In Koch v. Village of Hartland, the court (St. Eve/Kirsch/Jackson-Akiwumi, with St. Eve writing and Kirsch concurring) addresses the application of laws and ordinances meant to exclude people convicted of sex crimes from various aspects of life. At issue in Koch was an ordinance prohibiting anyone convicted of a sex crime from residing within the Village of Hartland in Wisconsin. The plaintiff had challenged the ordinance on the grounds that it violated the Ex Post Facto Clause. The district court had found that the law was not retroactive, dooming the Ex Post Facto Clause claim. (To succeed on an Ex Post Facto claim, the plaintiff must prove that the law at issue is both retroactive and punitive.)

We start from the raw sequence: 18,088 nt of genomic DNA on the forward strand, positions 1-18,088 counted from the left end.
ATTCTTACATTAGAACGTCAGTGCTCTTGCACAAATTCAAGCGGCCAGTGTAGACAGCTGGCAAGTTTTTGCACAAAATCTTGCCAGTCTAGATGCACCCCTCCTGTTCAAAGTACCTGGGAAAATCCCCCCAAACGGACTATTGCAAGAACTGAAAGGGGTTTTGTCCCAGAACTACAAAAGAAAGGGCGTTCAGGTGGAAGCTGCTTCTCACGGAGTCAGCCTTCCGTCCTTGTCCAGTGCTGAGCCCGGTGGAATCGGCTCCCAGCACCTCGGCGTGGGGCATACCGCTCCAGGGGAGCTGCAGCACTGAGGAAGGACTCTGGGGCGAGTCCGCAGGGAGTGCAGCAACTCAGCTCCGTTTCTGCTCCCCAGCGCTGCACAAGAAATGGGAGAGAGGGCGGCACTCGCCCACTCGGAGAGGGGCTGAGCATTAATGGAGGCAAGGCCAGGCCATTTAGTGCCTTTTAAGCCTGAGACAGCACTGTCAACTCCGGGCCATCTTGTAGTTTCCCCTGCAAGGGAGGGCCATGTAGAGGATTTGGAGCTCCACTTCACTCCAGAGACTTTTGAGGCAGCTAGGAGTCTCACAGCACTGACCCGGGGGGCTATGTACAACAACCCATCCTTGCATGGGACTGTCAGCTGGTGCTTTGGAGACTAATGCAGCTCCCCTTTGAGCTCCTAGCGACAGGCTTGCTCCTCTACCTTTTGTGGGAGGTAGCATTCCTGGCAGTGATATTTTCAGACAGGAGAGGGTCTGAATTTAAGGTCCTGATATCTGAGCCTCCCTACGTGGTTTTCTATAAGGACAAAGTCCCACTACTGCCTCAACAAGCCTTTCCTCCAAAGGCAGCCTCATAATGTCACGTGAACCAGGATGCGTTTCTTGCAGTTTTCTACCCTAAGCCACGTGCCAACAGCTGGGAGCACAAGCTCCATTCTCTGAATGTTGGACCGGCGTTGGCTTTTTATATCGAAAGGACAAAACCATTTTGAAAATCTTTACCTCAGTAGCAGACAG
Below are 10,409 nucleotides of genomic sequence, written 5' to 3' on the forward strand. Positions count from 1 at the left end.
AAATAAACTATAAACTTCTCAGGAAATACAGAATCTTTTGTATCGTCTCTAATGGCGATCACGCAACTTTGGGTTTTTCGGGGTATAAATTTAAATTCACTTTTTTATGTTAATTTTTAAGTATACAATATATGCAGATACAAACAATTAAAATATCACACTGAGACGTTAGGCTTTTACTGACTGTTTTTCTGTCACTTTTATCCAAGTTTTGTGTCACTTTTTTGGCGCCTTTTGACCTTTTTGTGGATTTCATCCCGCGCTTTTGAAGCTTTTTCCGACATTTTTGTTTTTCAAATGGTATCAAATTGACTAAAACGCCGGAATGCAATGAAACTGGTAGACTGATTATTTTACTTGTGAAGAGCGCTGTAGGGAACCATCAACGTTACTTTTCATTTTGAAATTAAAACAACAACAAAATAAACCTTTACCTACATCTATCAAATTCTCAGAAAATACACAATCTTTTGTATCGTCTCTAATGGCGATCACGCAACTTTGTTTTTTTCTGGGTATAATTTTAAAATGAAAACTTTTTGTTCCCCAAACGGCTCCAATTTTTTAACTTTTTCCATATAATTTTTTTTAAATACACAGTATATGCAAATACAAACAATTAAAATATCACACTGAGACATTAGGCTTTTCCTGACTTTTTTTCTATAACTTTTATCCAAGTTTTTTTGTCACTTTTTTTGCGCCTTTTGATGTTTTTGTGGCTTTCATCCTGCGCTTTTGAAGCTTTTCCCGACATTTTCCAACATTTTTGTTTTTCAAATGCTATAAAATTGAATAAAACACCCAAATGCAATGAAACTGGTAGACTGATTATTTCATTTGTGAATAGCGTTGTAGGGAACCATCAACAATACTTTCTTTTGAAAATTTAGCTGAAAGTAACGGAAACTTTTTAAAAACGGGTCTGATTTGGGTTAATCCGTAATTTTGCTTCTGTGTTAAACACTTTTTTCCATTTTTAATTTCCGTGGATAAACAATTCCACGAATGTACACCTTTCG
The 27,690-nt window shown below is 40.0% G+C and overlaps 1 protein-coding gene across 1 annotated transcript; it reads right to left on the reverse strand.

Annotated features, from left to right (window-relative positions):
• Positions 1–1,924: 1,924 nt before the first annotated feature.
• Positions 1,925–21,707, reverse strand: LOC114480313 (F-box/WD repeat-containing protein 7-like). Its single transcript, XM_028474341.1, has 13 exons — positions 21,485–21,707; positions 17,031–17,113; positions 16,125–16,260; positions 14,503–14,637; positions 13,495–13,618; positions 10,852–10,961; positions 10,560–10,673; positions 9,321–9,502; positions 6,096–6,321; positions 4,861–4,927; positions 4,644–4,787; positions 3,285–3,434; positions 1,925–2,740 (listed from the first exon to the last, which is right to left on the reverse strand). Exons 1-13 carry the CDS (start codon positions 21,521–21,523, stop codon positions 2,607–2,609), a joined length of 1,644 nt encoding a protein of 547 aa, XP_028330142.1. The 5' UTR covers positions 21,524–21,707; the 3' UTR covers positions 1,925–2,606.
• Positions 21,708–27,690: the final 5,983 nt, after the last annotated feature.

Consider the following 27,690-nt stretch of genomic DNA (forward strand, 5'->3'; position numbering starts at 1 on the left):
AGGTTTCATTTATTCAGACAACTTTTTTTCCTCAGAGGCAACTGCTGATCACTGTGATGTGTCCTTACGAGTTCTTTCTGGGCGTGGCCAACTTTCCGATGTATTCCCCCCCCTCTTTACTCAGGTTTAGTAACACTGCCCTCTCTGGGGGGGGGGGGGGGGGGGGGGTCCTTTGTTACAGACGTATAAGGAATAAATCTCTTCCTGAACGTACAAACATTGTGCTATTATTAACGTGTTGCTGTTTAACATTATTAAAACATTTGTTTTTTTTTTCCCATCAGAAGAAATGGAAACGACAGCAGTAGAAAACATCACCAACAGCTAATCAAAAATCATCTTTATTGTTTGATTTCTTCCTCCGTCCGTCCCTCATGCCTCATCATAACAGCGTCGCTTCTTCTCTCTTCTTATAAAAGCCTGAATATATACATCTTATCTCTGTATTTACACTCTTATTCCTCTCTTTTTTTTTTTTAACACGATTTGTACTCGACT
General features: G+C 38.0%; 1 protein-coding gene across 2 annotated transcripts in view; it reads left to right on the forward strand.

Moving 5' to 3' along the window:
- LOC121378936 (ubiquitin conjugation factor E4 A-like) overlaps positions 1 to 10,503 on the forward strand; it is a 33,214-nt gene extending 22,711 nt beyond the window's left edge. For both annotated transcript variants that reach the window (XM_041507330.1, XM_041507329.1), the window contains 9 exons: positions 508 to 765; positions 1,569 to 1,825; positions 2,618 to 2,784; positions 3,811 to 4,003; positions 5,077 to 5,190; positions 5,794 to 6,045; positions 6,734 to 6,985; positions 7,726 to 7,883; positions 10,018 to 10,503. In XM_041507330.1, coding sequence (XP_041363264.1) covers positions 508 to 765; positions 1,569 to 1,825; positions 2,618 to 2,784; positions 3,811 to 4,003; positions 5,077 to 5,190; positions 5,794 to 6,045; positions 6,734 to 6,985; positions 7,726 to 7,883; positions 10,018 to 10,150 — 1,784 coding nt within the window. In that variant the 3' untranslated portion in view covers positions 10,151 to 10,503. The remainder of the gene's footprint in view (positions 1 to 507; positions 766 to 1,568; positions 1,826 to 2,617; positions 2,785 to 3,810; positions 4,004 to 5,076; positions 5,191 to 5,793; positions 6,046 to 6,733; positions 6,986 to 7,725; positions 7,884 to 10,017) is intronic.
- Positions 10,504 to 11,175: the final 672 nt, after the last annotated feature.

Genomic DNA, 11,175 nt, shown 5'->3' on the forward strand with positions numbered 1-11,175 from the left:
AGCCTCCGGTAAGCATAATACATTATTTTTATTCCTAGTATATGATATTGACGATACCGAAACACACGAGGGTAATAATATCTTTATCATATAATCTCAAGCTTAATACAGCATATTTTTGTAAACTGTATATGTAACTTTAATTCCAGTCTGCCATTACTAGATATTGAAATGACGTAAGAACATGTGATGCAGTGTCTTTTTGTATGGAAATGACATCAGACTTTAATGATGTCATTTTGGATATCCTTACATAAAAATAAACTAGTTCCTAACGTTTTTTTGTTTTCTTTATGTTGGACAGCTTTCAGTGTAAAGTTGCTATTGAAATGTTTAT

In reaching its decision, the district court relied on two earlier Seventh Circuit decisions, United States v. Leach, 639 F.3d 769 (7th Cir. 2011), and Vasquez v. Foxx, 895 F.3d 515 (7th Cir. 2018). Those cases construed ordinances like the one at issue here as non-retroactive, because they implicated only current desires (i.e., the desire to move to the village). In Koch, the Seventh Circuit overturned the rule announced in these prior cases that a law targeting conduct undertaken after its enactment is not retroactive. Instead, the court announced that for purposes of retroactivity, “the critical question is whether the law changes the legal consequences of acts completed before its effective date.” Slip Op. at 16 (cleaned up). In Koch’s case, the ordinance was retroactive for the same reasons that many of these so-called sex offender laws are retroactive: because they create additional burdens on people convicted of sex crimes that did not exist at the time those crimes were committed (here, a prohibition on establishing residency in the village). The court remands on the question of whether the ordinance is punitive. Judge Kirsch concurs in the result, concluding that the panel could have found the village’s ordinance retroactive without disturbing Leach and Vasquez based on an analysis that asks whether the law is based on postenactment dangers. Judge Kirsch would find that in Leach and Vasquez, there were postenforcement dangers supporting the laws passed in those cases, rendering them non-retroactive, where in this case, there was no postenactment danger articulated.